SIAC: Promoting Best Practices in Alarm Management Every Day

The Security Industry Alarm Coalition plays an important part in protecting the industry from harmful ordinances. Here’s how.

In 1978, the federal government deregulated the airline industry. It was a one-time decision with painful consequences, but once the battle was fought the industry adjusted to the change.

Regulation of the electronic security industry is a different story. Our industry is regulated at the state and local levels with 18,000 different public safety agencies that, through local governments, create their own ordinances, rules and regulations. Ordinances that are harmful to our industry, the people and property we protect, can become law if not closely monitored.

The Security Industry Alarm Coalition (SIAC) has been the industry’s answer to successfully dealing with this complex and ever-changing environment. First, SIAC’s team tracks publicly available information on plans for communities to change or enact an alarm ordinance. This early warning system allows SIAC professionals to contact local authorities to offer research, expertise and draft a model ordinance.

SIAC experts are available to speak with law enforcement and civic leaders to show the proven success of the model ordinance developed by SIAC and leaders in law enforcement.

SIAC also provides a website that keeps track of current ordinances from around the country. This quick reference site also provides definitions and explanations of the various terms utilized when discussing alarm management issues.

State alarm associations and local dealers also play a key role in identifying situations where a community is dealing with alarm issues. Their local contacts and civic involvement help industry representatives get in front of decision makers with SIAC’s fact-based research and proven track record of helping significantly reduce false alarms.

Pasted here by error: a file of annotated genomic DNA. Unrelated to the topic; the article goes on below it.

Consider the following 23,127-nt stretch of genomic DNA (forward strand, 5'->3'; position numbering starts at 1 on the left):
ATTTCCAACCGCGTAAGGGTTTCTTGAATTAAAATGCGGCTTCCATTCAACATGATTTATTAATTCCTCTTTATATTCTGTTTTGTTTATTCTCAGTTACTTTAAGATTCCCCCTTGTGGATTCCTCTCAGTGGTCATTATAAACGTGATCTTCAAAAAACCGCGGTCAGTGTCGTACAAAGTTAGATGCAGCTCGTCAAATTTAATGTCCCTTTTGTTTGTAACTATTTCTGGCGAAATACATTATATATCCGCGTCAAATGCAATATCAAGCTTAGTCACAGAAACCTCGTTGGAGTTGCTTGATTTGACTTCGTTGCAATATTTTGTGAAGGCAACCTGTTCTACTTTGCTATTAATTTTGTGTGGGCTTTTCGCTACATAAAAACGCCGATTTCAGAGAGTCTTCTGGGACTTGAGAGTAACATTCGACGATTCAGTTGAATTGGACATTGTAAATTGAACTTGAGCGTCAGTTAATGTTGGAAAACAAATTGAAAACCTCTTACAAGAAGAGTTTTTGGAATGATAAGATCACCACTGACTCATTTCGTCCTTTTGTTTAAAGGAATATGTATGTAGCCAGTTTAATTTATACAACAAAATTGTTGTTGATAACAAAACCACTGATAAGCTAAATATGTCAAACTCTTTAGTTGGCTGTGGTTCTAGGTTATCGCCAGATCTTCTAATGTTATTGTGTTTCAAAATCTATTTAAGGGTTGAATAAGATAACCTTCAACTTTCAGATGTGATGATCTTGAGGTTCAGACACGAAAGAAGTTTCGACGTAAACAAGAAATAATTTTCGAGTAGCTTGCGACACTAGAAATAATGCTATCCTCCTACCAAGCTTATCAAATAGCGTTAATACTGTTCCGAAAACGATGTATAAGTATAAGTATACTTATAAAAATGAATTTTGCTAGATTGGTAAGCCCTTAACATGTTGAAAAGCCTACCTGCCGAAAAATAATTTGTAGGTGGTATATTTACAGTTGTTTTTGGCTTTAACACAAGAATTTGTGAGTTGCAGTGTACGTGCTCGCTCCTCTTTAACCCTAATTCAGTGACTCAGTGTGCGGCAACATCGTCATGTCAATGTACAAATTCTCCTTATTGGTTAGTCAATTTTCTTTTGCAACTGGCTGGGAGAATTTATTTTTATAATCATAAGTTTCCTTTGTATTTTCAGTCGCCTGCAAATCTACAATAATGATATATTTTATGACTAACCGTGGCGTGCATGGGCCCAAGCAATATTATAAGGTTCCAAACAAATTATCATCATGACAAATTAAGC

SIAC has also positioned itself as a valued resource for law enforcement when they are considering alarm issues. SIAC’s team of professionals includes former members of law enforcement with decades of experience. SIAC is active in the International Association of Chiefs of Police (IACP) and National Sheriffs’ Association (NSA) as well as numerous state law enforcement organizations. The goal is to be top of mind when local agencies begin discussing electronic security issues at the local level.

Under the most common scenario, local law enforcement leaders turn to SIAC and its experts to help identify local issues with alarm management and discuss how a customized version of the model ordinance can help dramatically reduce calls for service while maintaining the police response citizens expect.

Elected officials are then presented with a well thought-out strategy backed by research and success stories from other similar communities. This is why only a handful of communities nationwide have adopted punitive ordinances such as verified response.

SIAC and local alarm companies also face situations in which a local official becomes sold on the misconception that the alarm industry needs to be punished for wasting police resources and tax dollars. The playbook for this type of advocate is to try to convince elected officials of this position long before anyone from the industry is aware of their efforts.

We have seen instances where city officials purposely kept the industry in the dark so they could sell their anti-industry story without contradiction.